New Study Finds Loneliness Boosts Heart Disease Risk

Worldwide, cardiovascular disease (also known as heart disease) is the leading cause of mortality. Even while new research suggests that being lonely may increase the risk of developing heart disease, there are still things that may be done to reduce that risk.

Heart disease is the leading cause of death in the United States, accounting for one out of every three deaths. Although there are a number of factors that can play a role, a recent study conducted at the University of Limerick in Ireland found that being lonely increases the risk of developing heart disease.

Loneliness Boosts Heart Disease Risk
Loneliness Boosts Heart Disease Risk

Participants in the investigation came from a variety of countries and institutions, such as the Department of Psychology at Humboldt University in Berlin and the College of Medicine at Florida State University in Tallahassee, Florida, USA.

The research looked at five databases, each of which had more than 35 papers. In the end, the researchers came to the conclusion that living alone, being socially isolated, and being lonely all contribute to an increased risk of mortality in patients diagnosed with cardiovascular disease.

American heart disease statistics

In the United States, coronary heart disease is the leading cause of death. The Centers for Disease Control and Prevention (CDC) estimates that there will be around 697,000 deaths caused by cardiovascular disease in the year 2020. Both coronary artery disease and heart attacks are among the most typical manifestations of heart disease.

Risk factors associated with heart disease include:

  • Overweight or obese
  • Poor eating habits
  • Diabetes
  • Smoking
  • Low to zero levels of physical activity
  • High blood pressure
  • High blood cholesterol
  • Heavy alcohol use

By adopting more wholesome eating practices and leading a generally healthier lifestyle, one can reduce their risk of developing coronary heart disease. It is possible to lower cholesterol levels by cutting back on meals that are high in saturated and Trans fats while increasing the consumption of foods that are high in fiber and contain a limited amount of unhealthy fats.

In addition, the recommended limit of 2,300 milligrams of sodium per day must not be exceeded if high blood pressure is to be avoided. Seventy percent of people in the United States who have their first heart attack have hypertension, which is also known as hypertension.

 The heart and blood vessels have to work harder to pump blood when a person is obese, which can lead to heart disease. The Body Mass Index (BMI) calculator is a useful tool for determining whether or not an individual’s current weight is appropriate for their height.

In addition to eating well and maintaining a healthy weight, exercise is another great strategy to lower the risk of developing heart disease. Physical activity should be performed for a minimum of 150 minutes per week for adults and 60 minutes per day for children, as recommended by the Surgeon General of the United States. Walking is often recommended as the simplest way to embrace physical activity because it does not call for the use of any gym equipment.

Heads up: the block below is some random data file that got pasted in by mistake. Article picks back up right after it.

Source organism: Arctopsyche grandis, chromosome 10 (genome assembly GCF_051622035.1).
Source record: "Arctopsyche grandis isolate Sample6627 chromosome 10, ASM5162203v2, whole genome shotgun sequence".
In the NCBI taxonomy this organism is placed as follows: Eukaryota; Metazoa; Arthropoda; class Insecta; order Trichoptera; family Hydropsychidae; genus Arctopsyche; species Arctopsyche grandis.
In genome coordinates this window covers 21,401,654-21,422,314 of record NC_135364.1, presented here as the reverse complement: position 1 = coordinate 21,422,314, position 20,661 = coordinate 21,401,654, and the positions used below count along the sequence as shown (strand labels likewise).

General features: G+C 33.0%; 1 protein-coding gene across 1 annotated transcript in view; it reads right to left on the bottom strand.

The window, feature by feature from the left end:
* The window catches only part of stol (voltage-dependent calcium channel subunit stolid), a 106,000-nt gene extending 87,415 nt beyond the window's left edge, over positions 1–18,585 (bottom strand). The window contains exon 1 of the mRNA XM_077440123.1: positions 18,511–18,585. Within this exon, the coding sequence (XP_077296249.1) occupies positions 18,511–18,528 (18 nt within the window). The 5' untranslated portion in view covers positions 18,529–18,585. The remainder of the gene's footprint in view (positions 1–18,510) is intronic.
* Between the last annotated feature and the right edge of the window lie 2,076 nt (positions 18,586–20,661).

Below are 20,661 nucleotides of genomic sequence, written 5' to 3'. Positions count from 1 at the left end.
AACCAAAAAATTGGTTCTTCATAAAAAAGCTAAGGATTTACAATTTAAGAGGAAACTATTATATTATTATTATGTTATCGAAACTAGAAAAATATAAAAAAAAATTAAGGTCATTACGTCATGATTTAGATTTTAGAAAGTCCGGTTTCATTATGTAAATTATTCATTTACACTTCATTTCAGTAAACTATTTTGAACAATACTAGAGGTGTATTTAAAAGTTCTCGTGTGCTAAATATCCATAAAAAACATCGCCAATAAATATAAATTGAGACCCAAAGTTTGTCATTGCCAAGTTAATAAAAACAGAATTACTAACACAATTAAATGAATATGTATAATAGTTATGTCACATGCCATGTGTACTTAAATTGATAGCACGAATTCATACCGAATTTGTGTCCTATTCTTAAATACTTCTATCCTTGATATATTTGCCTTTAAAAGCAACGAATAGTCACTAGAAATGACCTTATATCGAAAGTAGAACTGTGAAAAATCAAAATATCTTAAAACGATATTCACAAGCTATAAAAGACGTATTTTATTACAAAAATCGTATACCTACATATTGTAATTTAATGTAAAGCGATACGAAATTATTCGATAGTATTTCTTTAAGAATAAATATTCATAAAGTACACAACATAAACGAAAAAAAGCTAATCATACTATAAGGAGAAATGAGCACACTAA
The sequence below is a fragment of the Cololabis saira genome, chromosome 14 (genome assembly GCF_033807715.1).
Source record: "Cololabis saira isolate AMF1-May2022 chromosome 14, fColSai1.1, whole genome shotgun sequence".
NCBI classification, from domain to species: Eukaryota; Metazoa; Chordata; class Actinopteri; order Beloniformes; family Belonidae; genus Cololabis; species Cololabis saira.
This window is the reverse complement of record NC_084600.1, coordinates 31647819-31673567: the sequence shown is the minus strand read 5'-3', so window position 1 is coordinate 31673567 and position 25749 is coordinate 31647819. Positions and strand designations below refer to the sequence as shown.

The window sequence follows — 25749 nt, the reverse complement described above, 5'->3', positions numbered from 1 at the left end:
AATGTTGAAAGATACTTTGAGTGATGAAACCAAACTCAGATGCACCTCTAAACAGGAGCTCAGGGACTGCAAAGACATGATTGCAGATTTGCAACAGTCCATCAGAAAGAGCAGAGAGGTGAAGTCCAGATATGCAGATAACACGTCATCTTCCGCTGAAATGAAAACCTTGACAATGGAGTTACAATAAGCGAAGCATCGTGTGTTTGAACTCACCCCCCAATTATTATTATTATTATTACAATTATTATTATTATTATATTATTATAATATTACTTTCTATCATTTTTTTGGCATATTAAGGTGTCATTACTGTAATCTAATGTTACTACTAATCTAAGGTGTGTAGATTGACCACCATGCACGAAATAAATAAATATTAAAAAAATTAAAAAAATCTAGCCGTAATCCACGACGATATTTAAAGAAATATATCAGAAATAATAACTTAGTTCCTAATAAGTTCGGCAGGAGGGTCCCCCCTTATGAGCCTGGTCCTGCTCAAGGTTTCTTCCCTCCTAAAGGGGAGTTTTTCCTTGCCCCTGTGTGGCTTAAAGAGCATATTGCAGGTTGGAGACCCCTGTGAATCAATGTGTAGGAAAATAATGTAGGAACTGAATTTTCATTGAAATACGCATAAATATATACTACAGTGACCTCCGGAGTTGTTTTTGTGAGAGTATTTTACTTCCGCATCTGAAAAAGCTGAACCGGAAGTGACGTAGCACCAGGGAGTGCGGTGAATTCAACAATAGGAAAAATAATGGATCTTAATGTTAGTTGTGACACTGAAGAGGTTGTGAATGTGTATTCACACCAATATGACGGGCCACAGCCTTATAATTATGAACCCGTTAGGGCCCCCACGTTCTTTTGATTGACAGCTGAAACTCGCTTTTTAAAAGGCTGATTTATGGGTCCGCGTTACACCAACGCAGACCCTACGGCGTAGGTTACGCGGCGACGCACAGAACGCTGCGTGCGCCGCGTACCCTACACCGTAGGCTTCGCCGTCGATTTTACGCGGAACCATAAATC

Managing loneliness

The average age of the world’s population is getting older, but the United States is leading the way. According to projections made by the United States Census Bureau, the number of people aged 65 and older will surpass that of children for the first time in the nation’s history in the year 2034.

Statistics from the National Academies of Sciences, Engineering, and Medicine (NASEM) indicated that more than 33 percent of persons 45 years and older report feeling lonely. Loneliness is a problem that becomes worse with age. Connecting with others is essential for people who experience feelings of loneliness, who are socially isolated, or who live alone.

According to research conducted by the CDC, members of underrepresented groups, such as LGBTQ communities and immigrant populations, are more prone to experience feelings of isolation. It is more probable that first-generation Americans will encounter language challenges or cultural differences, both of which can add to feelings of isolation. Additionally, certain members of the LGBTQ community may feel isolated owing to the prevalence of heterosexual cultural standards.

How to get over feeling alone or isolated:

  • Discover new activities that you can enjoy in your spare time.
  • Ensure that you’re eating habits are healthy and that you are getting the required amount of exercise.
  • You shouldn’t be scared to get in touch with old friends or family members in order to rekindle old ties or to make the ones you have now even stronger.
  • Get in touch with national groups for assistance, such as the AARP, the National Council on Aging, Eldercare Locator, Area Agencies on Aging, and the National Institute on Aging.
  • Maintain your composure.

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